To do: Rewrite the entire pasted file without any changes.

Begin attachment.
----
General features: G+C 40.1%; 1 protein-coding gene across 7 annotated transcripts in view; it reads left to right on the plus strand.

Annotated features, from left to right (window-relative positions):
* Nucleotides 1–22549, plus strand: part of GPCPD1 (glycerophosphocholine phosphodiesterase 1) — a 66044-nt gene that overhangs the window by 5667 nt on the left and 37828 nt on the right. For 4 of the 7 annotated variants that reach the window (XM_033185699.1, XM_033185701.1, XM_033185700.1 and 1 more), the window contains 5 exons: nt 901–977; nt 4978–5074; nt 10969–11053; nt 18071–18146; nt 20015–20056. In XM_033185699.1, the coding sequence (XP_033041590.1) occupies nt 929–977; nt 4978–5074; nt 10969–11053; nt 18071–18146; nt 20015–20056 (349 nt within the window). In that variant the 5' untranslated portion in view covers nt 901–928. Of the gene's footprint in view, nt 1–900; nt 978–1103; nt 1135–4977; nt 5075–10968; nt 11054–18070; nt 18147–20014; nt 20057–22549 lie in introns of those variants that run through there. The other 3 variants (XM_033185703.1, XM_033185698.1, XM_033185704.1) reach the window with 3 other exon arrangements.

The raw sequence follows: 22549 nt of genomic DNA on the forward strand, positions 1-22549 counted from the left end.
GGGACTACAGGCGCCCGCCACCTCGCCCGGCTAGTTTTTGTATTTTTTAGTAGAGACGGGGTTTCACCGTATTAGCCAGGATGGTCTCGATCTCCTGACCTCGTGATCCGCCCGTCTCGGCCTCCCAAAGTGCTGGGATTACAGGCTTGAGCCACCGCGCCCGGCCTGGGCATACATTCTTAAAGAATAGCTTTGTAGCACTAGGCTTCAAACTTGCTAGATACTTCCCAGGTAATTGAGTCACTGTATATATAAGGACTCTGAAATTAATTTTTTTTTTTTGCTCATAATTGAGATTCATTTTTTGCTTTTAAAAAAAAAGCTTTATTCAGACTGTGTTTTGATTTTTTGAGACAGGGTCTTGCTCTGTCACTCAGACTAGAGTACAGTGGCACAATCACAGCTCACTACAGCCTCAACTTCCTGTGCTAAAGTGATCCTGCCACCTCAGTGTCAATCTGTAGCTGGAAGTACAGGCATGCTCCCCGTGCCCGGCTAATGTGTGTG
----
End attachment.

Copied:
General features: G+C 40.1%; 1 protein-coding gene across 7 annotated transcripts in view; it reads left to right on the plus strand.

Annotated features, from left to right (window-relative positions):
* Nucleotides 1–22549, plus strand: part of GPCPD1 (glycerophosphocholine phosphodiesterase 1) — a 66044-nt gene that overhangs the window by 5667 nt on the left and 37828 nt on the right. For 4 of the 7 annotated variants that reach the window (XM_033185699.1, XM_033185701.1, XM_033185700.1 and 1 more), the window contains 5 exons: nt 901–977; nt 4978–5074; nt 10969–11053; nt 18071–18146; nt 20015–20056. In XM_033185699.1, the coding sequence (XP_033041590.1) occupies nt 929–977; nt 4978–5074; nt 10969–11053; nt 18071–18146; nt 20015–20056 (349 nt within the window). In that variant the 5' untranslated portion in view covers nt 901–928. Of the gene's footprint in view, nt 1–900; nt 978–1103; nt 1135–4977; nt 5075–10968; nt 11054–18070; nt 18147–20014; nt 20057–22549 lie in introns of those variants that run through there. The other 3 variants (XM_033185703.1, XM_033185698.1, XM_033185704.1) reach the window with 3 other exon arrangements.

The raw sequence follows: 22549 nt of genomic DNA on the forward strand, positions 1-22549 counted from the left end.
GGGACTACAGGCGCCCGCCACCTCGCCCGGCTAGTTTTTGTATTTTTTAGTAGAGACGGGGTTTCACCGTATTAGCCAGGATGGTCTCGATCTCCTGACCTCGTGATCCGCCCGTCTCGGCCTCCCAAAGTGCTGGGATTACAGGCTTGAGCCACCGCGCCCGGCCTGGGCATACATTCTTAAAGAATAGCTTTGTAGCACTAGGCTTCAAACTTGCTAGATACTTCCCAGGTAATTGAGTCACTGTATATATAAGGACTCTGAAATTAATTTTTTTTTTTTGCTCATAATTGAGATTCATTTTTTGCTTTTAAAAAAAAAGCTTTATTCAGACTGTGTTTTGATTTTTTGAGACAGGGTCTTGCTCTGTCACTCAGACTAGAGTACAGTGGCACAATCACAGCTCACTACAGCCTCAACTTCCTGTGCTAAAGTGATCCTGCCACCTCAGTGTCAATCTGTAGCTGGAAGTACAGGCATGCTCCCCGTGCCCGGCTAATGTGTGTG